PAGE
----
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Software Buying Guides: How to Avoid Buying Illegal Software on an Auction Site

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Here are some warning signs to help you spot illegal software being sold through an auction:

Price: If the price is too good to be true, it probably is. For example, $20 for a $200 retail-priced piece of software. As a general rule, if there is more than a 20% discount on the Manufacturer's Suggested Retail Price (MSRP) without rebates, then there is a significant risk that the seller is selling illegal software.

Seller's Reputation: Check the seller's reputation. Don't be fooled by the term "Power Seller" or a good rating. Check their user comments-do they have any neutral/negative feedback from buyers claiming fraud by the seller

Other Auctions by the Seller: Check the seller's other auctions. Has this seller placed 10, 20 or more auctions for the exact same piece of software, all at an unbelievable price? This is almost always an indicator of pirated software.

Seller's History: Check the seller's history. Has this seller just recently appeared and started selling massive amounts of the same piece or set of software products?

Seller's Location: Check the location of the seller. Are they offering product from another region of the world? In addition to the potential for piracy, you may be purchasing software that will be incompatible for your computer or may be unlicensed for distribution in the US. Many foreign sellers will attempt to mask their location to appear as though they are US sellers. Checking the seller's information (such as bidding currency, language used, etc) that may help you assess the true location of the seller.

Auction Length: Most auctions last from five to seven days. Auctions for less than that - one and three day auctions - are often posted by those selling illegal software who are trying to make a quick sale before the copyright owner takes down their auction.

Communication with Seller: Does the seller offer to sell the software outside of the auction or after the auction was removed by the copyright owner? If the seller is willing to cheat the auction operator, he'll probably cheat you as well.

Special Activation or Registration Process: If the seller provides a special number or procedure for activating or registering your software before you can use it, you are likely getting a pirate copy of the software. The same is true if the seller states that the software can't be registered.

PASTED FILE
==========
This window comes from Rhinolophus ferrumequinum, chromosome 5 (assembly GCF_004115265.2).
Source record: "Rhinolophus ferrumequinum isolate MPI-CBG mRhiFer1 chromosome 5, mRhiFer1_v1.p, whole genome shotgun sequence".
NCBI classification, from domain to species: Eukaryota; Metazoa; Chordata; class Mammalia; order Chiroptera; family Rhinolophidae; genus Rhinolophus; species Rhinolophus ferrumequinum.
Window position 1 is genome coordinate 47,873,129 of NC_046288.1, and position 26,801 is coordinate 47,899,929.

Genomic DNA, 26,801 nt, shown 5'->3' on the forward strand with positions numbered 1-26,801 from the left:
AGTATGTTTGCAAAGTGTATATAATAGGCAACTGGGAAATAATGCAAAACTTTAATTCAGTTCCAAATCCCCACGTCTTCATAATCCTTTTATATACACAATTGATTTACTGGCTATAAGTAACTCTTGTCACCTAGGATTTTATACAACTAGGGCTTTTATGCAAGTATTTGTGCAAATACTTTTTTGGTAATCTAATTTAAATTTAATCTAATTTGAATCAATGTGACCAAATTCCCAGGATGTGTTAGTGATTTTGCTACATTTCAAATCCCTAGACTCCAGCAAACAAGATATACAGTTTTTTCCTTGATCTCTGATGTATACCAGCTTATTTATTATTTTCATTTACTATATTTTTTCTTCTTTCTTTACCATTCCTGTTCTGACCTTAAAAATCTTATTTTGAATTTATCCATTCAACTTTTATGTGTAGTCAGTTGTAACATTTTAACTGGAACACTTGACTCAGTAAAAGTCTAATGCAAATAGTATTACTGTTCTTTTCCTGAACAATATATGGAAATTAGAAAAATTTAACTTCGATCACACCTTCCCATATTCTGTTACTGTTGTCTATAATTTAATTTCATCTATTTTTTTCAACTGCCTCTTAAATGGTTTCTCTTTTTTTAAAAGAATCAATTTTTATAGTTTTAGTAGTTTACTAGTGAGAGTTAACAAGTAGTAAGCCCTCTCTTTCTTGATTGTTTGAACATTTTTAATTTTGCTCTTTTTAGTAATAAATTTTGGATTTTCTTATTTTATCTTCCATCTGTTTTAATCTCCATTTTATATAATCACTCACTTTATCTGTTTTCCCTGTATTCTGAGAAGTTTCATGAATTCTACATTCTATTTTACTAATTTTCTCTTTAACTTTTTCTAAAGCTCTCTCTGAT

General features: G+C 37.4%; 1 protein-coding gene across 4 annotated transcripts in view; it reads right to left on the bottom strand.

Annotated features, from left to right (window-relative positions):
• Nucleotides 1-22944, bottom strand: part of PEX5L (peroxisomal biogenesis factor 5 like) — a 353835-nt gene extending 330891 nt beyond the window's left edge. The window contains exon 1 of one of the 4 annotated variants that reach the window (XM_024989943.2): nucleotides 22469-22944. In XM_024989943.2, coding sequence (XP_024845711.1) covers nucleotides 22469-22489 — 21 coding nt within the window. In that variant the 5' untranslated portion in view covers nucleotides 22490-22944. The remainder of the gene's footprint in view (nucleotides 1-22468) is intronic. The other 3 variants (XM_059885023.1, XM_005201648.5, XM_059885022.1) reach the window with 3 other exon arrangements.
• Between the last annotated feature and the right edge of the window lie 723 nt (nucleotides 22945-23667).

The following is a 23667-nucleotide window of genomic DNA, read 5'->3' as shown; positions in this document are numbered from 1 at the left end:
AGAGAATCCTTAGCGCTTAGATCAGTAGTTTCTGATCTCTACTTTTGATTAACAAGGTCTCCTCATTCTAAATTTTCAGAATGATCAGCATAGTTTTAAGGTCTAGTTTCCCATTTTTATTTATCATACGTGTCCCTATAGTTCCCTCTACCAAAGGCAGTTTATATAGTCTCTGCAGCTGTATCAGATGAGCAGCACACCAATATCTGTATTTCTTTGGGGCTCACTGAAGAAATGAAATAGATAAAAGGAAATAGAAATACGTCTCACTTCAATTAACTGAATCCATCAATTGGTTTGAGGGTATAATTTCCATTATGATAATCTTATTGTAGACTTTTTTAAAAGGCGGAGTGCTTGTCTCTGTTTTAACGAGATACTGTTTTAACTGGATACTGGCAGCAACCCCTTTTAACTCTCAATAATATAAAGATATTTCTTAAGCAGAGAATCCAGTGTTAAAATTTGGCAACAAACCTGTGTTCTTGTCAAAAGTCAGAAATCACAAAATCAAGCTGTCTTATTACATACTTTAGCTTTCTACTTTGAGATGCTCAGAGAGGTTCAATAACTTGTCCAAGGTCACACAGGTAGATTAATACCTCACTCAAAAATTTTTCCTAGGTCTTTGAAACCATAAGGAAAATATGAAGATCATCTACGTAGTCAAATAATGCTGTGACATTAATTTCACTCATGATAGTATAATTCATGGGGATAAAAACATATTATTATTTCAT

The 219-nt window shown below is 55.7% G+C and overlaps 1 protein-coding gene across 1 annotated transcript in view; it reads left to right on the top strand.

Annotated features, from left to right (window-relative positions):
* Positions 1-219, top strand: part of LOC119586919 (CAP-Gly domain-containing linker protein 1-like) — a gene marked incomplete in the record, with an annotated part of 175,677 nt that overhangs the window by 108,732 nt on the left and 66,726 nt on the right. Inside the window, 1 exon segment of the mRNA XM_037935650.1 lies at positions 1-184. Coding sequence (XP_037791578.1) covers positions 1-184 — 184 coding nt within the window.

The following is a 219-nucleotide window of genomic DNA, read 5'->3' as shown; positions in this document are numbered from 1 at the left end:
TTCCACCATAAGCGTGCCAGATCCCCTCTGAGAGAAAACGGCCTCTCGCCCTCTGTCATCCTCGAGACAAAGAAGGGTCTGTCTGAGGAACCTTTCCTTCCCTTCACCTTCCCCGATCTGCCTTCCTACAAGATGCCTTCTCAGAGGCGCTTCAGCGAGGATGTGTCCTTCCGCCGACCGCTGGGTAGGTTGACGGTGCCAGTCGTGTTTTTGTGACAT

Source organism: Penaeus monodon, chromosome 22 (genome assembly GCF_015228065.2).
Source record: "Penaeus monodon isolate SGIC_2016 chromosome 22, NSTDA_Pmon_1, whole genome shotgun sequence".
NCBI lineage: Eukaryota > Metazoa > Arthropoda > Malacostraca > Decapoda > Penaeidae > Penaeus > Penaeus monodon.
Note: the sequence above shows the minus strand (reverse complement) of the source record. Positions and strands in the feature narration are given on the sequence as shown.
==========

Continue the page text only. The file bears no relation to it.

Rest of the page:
Text of Auction: Warning signs that may appear in the text of the auction:

  • The software is being offered at a price well below the retail price.
  • The software is identified as "OEM" and is not bundled with authorized hardware.
  • The software is being sold as a "back-up copy".
  • Offers of "brand new CD in sleeve," not in a box.
  • Offers of "beta," pre-release or NFR ("not for resale") versions.
  • Offers of compilations (multiple products from different publishers on the same CD). Legal software is rarely, if ever, sold that way.
  • Offers of academic versions that do not state the eligibility requirements.
  • The software is advertised as a "full version," but the auction states that you will only receive CDs.
  • The software is identified as an upgrade version. If you do not own a licensed copy of the underlying version of that software, you may not install the upgrade version.
  • Don't let official-looking logos and graphics fool you. Dishonest sellers are consistently trying to stay on step ahead of auction site, SIIA and the public by concocting new ways to deceive unknowing buyers.

Software Packaging or CD: If you've already purchased and received software from a seller, here are some additional warning signs that the software you purchased is illegal:

  • The software lacks proper documentation
  • The CD, product packaging or manual is of inferior quality or includes handwritten labels.
  • The serial number/CD key is printed on the CD, sleeve.
  • The software is labeled "OEM" and not bundled with authorized hardware.

So, how can be sure you are buying legal software?  Go to to find a list of authorized resellers,

What should you do if you come across a seller that you suspect of selling illegal software? Report them to SIIA at

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